DVD Review: “Gamera Vs. Barugon (1966)”
Released By: Shout! Factory
Release Date: July 6, 2010
Number of Discs: 1
Approximate Running Time: 106 Minutes
Special Features: Audio Commentary, Photo Galleries, Photo Booklet
Suggested Price: $19.93
Following the events of the previous film (Gammera: The Invincible in the US), the giant turtle is hurtling through space on his way to Mars inside the Plan Z capsule. A passing meteorite strafes the craft and frees Gamera, who makes a bee line (or is it turtle line) back to Earth. Meanwhile, treasure seekers recover a prehistoric egg they mistake for a giant opal. It is accidentally bathed in infrared rays when one of the men attempts to cheat his partners and escape with their prize. A chameleon like lizard monster emerges from the egg and grows to humongous proportions on the shores of Japan. The scene has been set for Gamera’s first war with another giant monster (hence the original US title for this film – War of the Monsters)
The Fanboy Factor:
I’ve always had a soft spot in my head for the Gamera films. True, they were knock offs of Toho’s immensely popular Godzilla series but Daiei Studios never tried to act like it was making anything else and they never took themselves too seriously while they did it. Where the first Godzilla film had been played straight and deadly serious, Gamera came out of the pet store box with his tongue firmly planted in his tusked cheek. I doubt anyone ever thought that a giant turtle that could breathe fire and fly by spinning his shell was going to be taken seriously.
Like Godzilla, Gamera’s second outing would establish the tone the original series would follow through to the end. Gamera was given another giant monster to fight and, by proxy, became Earth’s hero instead of its enemy. Barugon is no slouch in the laughs department either. He most closely resembles a giant Jackson’s Chameleon but he has an impossibly long tongue that looks like a battering ram and shoots fire extinguisher foam! When all else fails, he can fire an energy rainbow from his back and fry just about anything in its path!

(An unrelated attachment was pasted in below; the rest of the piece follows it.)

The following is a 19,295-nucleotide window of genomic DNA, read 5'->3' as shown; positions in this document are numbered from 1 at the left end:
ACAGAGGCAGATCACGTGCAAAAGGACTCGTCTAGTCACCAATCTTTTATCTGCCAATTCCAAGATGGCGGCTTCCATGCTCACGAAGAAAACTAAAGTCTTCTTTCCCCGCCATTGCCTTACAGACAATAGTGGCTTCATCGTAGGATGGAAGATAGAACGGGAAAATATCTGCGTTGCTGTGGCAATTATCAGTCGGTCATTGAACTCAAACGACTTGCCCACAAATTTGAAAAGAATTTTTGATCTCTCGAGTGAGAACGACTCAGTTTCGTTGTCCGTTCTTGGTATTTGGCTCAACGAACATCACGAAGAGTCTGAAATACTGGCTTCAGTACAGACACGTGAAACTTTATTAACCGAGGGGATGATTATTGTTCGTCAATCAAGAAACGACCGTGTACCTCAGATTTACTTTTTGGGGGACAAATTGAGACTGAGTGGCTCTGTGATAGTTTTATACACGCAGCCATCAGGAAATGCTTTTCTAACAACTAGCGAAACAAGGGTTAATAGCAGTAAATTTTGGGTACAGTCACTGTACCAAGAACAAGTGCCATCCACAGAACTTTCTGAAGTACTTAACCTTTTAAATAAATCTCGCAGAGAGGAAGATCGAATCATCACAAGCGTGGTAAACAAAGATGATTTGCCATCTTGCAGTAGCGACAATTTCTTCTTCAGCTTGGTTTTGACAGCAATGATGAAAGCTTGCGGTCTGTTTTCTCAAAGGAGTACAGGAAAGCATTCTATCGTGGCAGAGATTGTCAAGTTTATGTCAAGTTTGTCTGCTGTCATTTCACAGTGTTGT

The second Gamera film picks up right where the first one left off, with the titular turtle hurling through space. As soon as Gamera is released, he returns to Earth to settle a few scores but then disappears for the next forty minutes. During this down time, we get a secondary plot about a group of treasure hunters who recover what they think is a giant opal from the jungle but ultimately turns out to be the second billed Barugon. Finally, at close to the hour mark, we get the first monster battle of the picture and, with the exception of a few drawn out exposition scenes, the film stays interesting until the end.
While laying most of the ground work for the films that followed, Gamera Vs. Barugon was unique in that it did not feature any children. This was an element that would be added later in the series to less than spectacular effect but clearly indicated who Daiei thought was their target audience. Gamera is also still treated as a threat here but recognized by the end of the film as the lesser of the two evils and presumably left to his own devices after the conclusion.
The picture quality of Gamera Vs. Barugon is truly astounding. Shout! Factory did a disservice by not including the original US television version of War of the Monsters as an extra. There is no comparison between the murky television prints used for previous home video transfers and the beautiful widescreen version presented here in eye popping color. This new transfer is so clean that it doesn’t do the cheap Barugon costume any favors in the close ups! The audio is also excellent although, contrary to other reviews, presented only in Japanese with hard coded English subtitles which cannot be removed. The English audio track on the DVD is dedicated to a commentary by two Gamera experts who literally do provide more information than just about anyone could want. They even go so far as to compare the finished film to both the shooting script and the US version, which omitted eleven minutes of non-monster footage, and speculate on the motivations behind even seemingly trivial actions. Other extras include behind the scenes photos, scans of the original Japanese movie program, and a nifty twelve page full color booklet of photos and information.
The Bottom Line:
Shout! Factory has done Gamera fans everywhere a service with this DVD, which follows the original Gamera (1965) in a series that will eventually include all seven of the original films and the stock footage fiasco Gamera: Super Monster from 1980. For those who did not grow up watching the adventures of the giant flying turtle on Saturday afternoon television, you couldn’t ask for a better opportunity to catch up on this silly but entertaining Japanese monster film series.